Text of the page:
It is a different type of year for the Legislature. It came into session Feb. 25, later than most years, and lawmakers are trying to cram in more work than often occurs the year after a state budget is produced.

Lawmakers will have less than four weeks after the holiday break to finish their work before constitutional deadline of May 19.

Days after the session began, lawmakers passed a bill providing financial aid to Minnesotans with problems paying for heat during the intense winter. On March, after plenty of political posturing, they approved $443 million of tax breaks.

Two other major issues are set to take effect. One requires local school districts to write policies to prevent bullying or the state will force them to follow one it prepares. The other issue that has been decided is a higher minimum wage, which in three years will be $9.50 an hour for big businesses and $7.75 for smaller ones.

Otherwise, the House and Senate have passed differing versions of the major bills, such as one tweaking a $39 billion, two-year budget passed last year. Lawmakers dumped nearly all spending bills, and some that do not involve money, into the one massive bill.

Like most other remaining issues, the budget bills the House and Senate passed are different. So negotiators from both houses will sit down after the break and begin reconciling them, then sending them back for final votes.

One significant bill has passed the House, but not the Senate: a plan to move women toward equality with in the workplace.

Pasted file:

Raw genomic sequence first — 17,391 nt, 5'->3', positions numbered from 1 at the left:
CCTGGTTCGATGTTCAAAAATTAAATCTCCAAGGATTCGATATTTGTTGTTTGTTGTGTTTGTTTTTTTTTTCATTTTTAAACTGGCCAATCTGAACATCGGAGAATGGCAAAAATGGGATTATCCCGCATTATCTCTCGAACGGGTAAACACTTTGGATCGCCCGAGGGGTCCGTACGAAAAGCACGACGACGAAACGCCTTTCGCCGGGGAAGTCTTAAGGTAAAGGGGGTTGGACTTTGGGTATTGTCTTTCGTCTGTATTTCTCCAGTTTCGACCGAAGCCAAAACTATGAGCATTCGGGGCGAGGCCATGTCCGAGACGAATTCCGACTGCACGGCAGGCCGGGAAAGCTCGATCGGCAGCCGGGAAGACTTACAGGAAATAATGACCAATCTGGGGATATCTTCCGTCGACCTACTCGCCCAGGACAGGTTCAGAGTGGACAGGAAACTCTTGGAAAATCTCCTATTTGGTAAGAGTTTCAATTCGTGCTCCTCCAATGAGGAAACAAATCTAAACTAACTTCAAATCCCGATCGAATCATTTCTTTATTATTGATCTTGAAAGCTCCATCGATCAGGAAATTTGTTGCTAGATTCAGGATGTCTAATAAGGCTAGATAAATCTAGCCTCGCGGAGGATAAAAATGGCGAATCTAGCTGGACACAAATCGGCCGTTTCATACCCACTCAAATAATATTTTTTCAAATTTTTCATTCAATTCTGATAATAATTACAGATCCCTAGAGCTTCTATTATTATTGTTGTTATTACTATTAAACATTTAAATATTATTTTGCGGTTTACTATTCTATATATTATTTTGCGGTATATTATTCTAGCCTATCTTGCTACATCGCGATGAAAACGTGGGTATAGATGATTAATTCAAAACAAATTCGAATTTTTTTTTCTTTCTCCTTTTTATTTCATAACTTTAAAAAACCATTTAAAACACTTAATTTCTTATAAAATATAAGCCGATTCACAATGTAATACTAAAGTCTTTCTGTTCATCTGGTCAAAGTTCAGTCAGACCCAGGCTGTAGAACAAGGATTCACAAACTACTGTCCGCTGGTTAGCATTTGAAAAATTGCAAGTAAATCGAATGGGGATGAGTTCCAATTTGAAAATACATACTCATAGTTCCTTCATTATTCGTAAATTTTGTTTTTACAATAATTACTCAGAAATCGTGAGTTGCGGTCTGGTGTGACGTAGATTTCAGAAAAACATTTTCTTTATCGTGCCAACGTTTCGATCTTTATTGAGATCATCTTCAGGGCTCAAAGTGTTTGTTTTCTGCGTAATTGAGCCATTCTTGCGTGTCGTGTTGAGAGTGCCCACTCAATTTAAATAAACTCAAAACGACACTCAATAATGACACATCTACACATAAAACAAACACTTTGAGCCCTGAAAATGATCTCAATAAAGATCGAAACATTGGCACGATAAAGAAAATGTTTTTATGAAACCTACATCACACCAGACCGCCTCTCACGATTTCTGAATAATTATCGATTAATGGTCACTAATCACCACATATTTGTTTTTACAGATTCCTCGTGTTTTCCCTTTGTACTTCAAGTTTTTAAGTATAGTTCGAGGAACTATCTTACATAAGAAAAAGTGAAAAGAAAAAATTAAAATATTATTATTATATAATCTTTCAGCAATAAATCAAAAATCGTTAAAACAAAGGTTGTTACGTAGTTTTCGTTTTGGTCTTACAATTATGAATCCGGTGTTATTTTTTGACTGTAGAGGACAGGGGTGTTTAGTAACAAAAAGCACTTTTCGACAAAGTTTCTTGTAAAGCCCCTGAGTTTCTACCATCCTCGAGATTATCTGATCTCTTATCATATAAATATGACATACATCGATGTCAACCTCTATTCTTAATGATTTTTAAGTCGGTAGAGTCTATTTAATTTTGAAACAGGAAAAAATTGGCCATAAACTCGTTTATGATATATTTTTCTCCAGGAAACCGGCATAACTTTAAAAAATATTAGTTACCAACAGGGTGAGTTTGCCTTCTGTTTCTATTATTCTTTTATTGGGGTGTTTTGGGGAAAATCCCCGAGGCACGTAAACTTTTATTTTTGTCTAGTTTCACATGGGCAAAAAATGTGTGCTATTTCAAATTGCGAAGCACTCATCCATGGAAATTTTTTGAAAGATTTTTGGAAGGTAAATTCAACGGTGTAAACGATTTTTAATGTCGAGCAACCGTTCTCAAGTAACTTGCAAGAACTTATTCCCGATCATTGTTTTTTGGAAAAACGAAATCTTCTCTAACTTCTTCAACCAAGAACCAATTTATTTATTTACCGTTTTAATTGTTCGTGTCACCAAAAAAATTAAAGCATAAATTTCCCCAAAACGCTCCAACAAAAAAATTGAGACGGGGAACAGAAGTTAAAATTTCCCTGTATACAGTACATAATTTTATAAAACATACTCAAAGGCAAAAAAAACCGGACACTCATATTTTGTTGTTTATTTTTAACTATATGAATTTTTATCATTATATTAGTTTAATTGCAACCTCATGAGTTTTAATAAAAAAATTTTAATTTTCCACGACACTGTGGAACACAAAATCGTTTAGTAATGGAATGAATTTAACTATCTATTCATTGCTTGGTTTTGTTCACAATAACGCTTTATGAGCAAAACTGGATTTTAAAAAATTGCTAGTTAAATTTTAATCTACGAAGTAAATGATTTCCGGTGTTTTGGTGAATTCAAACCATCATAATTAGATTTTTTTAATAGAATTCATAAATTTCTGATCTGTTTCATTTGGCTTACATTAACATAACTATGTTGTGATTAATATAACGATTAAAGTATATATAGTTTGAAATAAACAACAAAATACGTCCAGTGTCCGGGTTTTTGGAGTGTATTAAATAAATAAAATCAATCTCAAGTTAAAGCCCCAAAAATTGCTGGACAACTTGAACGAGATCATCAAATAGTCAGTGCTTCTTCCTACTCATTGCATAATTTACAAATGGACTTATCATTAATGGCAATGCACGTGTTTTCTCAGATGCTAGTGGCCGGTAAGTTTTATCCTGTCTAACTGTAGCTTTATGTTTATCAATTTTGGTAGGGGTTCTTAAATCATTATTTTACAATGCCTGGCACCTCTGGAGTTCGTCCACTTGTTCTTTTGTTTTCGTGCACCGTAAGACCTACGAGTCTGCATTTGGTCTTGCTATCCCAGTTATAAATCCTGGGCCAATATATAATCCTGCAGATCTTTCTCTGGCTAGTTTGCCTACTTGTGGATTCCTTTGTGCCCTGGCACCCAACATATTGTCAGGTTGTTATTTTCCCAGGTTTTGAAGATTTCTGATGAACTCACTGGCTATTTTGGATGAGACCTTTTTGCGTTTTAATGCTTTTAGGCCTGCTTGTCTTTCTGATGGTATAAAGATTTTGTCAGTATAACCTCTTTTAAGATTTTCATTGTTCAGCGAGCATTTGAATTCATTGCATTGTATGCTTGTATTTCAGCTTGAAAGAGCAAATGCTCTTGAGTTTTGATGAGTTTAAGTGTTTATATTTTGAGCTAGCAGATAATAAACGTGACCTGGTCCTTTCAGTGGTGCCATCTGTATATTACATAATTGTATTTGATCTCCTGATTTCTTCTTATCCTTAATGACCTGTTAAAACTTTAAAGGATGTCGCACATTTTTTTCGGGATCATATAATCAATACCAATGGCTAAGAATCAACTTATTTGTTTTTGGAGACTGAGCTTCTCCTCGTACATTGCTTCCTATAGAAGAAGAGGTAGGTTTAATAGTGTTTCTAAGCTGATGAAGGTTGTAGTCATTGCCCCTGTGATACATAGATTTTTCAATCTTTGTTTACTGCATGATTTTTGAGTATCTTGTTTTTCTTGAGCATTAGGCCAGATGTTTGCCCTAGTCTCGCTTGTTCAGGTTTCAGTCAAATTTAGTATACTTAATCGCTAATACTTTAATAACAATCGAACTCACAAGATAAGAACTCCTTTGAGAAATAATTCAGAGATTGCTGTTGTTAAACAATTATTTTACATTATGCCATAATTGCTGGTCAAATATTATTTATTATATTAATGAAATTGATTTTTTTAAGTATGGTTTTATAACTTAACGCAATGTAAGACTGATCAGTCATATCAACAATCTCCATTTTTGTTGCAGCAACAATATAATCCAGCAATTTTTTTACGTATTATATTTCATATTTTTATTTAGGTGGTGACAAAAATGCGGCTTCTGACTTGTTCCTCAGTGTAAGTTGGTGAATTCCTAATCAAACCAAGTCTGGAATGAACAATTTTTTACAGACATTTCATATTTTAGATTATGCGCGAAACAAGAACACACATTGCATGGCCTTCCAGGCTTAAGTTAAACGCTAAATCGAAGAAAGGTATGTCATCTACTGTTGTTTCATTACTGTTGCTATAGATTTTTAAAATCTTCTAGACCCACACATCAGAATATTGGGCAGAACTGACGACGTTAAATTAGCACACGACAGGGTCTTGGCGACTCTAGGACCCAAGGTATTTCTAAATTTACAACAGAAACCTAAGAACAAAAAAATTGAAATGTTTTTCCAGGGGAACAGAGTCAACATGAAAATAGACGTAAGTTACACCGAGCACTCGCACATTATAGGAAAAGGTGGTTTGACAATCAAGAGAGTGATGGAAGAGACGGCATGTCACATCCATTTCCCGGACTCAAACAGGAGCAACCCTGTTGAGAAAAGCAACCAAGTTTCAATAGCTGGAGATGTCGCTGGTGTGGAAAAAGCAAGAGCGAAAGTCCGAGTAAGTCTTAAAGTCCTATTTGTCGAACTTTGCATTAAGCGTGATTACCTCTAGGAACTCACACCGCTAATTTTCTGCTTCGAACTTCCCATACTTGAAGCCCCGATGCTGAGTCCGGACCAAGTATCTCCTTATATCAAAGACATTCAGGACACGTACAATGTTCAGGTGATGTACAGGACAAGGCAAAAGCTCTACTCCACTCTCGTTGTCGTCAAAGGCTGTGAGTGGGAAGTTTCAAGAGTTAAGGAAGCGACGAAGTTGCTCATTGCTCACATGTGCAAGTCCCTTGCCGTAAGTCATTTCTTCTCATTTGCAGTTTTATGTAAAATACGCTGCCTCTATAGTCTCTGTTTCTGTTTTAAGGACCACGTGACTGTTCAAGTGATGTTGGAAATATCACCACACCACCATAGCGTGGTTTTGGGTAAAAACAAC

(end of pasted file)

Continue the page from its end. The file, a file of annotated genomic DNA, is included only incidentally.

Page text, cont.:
Two hot-topic bills remain short of House and Senate votes.

Generally getting the spotlight in even-year sessions has been a bill funding public works projects around the state. In the House this year, it is a nearly $1 billion bill, funded both by borrowing money with state bond sales and some cash. It has made its way to near a full House vote, but the Senate measure will not be unveiled until soon after break ends.

Legislative leaders already agreed to spend $850 million, but many Democrats say they want to go higher. If so, they need Republican votes because Democrats alone do not have enough members to pass a bonding bill. Republicans are not eager to accept a higher figure.

The other big issue awaiting a decision is whether to allow marijuana, or an extract from the plant, to be made available to seriously ill Minnesotans, such as children suffering from seizures and cancer patients in great pain.

“We are trying to find ways to come to a solution,” House Speaker Paul Thissen, D-Minneapolis, said, but a compromise is needed with police and medical groups opposed to the medical marijuana plan.